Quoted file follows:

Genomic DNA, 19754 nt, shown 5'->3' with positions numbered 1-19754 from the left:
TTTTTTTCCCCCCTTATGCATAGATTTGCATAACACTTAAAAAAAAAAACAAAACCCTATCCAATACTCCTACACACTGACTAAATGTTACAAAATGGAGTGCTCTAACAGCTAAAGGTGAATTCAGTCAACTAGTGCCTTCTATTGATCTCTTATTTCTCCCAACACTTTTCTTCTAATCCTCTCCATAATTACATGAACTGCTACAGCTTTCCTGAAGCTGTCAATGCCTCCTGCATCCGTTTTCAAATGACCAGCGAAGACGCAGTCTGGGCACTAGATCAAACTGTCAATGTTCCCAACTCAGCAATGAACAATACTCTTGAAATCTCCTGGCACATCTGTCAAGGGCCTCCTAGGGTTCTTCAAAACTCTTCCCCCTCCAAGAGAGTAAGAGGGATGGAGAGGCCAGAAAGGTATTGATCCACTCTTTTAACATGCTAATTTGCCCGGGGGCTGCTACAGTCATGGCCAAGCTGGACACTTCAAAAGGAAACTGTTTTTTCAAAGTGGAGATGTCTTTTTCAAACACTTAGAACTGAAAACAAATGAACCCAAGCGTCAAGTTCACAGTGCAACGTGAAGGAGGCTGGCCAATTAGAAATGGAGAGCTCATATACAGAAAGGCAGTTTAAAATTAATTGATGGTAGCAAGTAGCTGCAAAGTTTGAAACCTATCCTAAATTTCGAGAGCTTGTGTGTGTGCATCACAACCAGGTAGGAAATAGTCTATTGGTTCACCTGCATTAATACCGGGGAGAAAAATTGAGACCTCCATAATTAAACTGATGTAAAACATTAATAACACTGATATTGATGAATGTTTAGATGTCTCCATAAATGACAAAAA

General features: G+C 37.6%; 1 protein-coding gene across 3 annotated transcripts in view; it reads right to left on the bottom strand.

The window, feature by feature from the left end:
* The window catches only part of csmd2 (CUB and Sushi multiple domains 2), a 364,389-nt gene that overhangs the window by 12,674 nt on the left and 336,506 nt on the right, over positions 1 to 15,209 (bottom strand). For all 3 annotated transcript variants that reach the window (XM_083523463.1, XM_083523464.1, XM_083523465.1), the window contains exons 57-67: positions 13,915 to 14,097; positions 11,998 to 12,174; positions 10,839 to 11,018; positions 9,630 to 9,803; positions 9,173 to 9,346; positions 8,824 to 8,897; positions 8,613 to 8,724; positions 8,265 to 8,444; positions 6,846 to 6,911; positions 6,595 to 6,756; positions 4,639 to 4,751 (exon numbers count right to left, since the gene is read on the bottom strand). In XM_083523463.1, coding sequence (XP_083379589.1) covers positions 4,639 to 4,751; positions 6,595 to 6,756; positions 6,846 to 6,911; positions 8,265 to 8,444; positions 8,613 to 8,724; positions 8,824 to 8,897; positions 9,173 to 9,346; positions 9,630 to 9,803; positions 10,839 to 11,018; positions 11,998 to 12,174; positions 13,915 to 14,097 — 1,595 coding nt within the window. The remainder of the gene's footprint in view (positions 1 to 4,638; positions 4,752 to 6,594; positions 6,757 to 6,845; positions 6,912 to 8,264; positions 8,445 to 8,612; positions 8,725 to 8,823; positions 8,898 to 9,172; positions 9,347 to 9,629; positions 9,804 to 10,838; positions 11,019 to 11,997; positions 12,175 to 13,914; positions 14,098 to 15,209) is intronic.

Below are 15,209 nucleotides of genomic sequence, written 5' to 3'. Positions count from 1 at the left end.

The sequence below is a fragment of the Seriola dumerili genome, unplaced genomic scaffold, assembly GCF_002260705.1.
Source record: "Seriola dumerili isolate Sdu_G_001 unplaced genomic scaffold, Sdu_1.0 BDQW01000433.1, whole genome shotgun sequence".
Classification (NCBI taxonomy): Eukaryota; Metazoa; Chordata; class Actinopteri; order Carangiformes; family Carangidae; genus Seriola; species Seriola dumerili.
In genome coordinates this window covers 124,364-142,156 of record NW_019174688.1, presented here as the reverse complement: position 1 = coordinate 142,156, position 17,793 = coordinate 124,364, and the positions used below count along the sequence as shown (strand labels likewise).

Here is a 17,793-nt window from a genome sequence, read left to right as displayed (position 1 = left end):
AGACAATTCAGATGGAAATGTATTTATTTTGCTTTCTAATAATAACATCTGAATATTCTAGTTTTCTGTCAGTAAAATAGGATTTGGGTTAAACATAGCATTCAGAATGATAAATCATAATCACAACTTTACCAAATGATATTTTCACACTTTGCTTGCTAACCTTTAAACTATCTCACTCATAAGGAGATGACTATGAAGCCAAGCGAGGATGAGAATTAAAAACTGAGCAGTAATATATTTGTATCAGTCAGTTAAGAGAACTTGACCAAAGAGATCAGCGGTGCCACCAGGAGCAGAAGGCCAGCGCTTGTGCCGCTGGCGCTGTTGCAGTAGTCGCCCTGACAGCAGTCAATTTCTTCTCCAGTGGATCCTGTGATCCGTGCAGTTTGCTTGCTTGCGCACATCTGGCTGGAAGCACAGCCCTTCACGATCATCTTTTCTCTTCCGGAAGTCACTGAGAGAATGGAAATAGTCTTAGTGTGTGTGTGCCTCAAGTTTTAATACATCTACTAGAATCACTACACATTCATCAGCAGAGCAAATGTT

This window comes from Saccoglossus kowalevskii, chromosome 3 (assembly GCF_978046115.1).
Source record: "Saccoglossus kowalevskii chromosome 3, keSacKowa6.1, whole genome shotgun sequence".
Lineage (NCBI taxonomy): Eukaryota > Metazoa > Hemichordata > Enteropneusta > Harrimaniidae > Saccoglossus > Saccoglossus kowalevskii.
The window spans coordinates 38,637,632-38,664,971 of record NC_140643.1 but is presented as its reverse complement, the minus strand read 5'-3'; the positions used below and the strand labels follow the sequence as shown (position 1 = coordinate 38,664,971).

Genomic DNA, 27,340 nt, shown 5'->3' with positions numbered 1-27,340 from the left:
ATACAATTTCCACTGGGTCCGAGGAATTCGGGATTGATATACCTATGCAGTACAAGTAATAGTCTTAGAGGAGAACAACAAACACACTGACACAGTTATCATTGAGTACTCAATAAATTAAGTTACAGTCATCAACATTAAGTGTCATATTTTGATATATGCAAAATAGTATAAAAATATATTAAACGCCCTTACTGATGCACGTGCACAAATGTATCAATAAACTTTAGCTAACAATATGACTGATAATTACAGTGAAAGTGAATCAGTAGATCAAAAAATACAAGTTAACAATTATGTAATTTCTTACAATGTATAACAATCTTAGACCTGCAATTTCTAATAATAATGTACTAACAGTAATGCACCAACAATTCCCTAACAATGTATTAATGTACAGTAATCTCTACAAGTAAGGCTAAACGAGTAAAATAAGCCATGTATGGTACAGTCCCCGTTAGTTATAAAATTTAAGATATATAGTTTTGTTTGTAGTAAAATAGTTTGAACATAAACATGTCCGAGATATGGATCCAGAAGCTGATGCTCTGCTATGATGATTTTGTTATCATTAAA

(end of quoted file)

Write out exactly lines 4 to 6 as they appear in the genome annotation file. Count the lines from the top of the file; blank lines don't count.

The window, feature by feature from the left end:
* The window catches only part of csmd2 (CUB and Sushi multiple domains 2), a 364,389-nt gene that overhangs the window by 12,674 nt on the left and 336,506 nt on the right, over positions 1 to 15,209 (bottom strand). For all 3 annotated transcript variants that reach the window (XM_083523463.1, XM_083523464.1, XM_083523465.1), the window contains exons 57-67: positions 13,915 to 14,097; positions 11,998 to 12,174; positions 10,839 to 11,018; positions 9,630 to 9,803; positions 9,173 to 9,346; positions 8,824 to 8,897; positions 8,613 to 8,724; positions 8,265 to 8,444; positions 6,846 to 6,911; positions 6,595 to 6,756; positions 4,639 to 4,751 (exon numbers count right to left, since the gene is read on the bottom strand). In XM_083523463.1, coding sequence (XP_083379589.1) covers positions 4,639 to 4,751; positions 6,595 to 6,756; positions 6,846 to 6,911; positions 8,265 to 8,444; positions 8,613 to 8,724; positions 8,824 to 8,897; positions 9,173 to 9,346; positions 9,630 to 9,803; positions 10,839 to 11,018; positions 11,998 to 12,174; positions 13,915 to 14,097 — 1,595 coding nt within the window. The remainder of the gene's footprint in view (positions 1 to 4,638; positions 4,752 to 6,594; positions 6,757 to 6,845; positions 6,912 to 8,264; positions 8,445 to 8,612; positions 8,725 to 8,823; positions 8,898 to 9,172; positions 9,347 to 9,629; positions 9,804 to 10,838; positions 11,019 to 11,997; positions 12,175 to 13,914; positions 14,098 to 15,209) is intronic.

Below are 15,209 nucleotides of genomic sequence, written 5' to 3'. Positions count from 1 at the left end.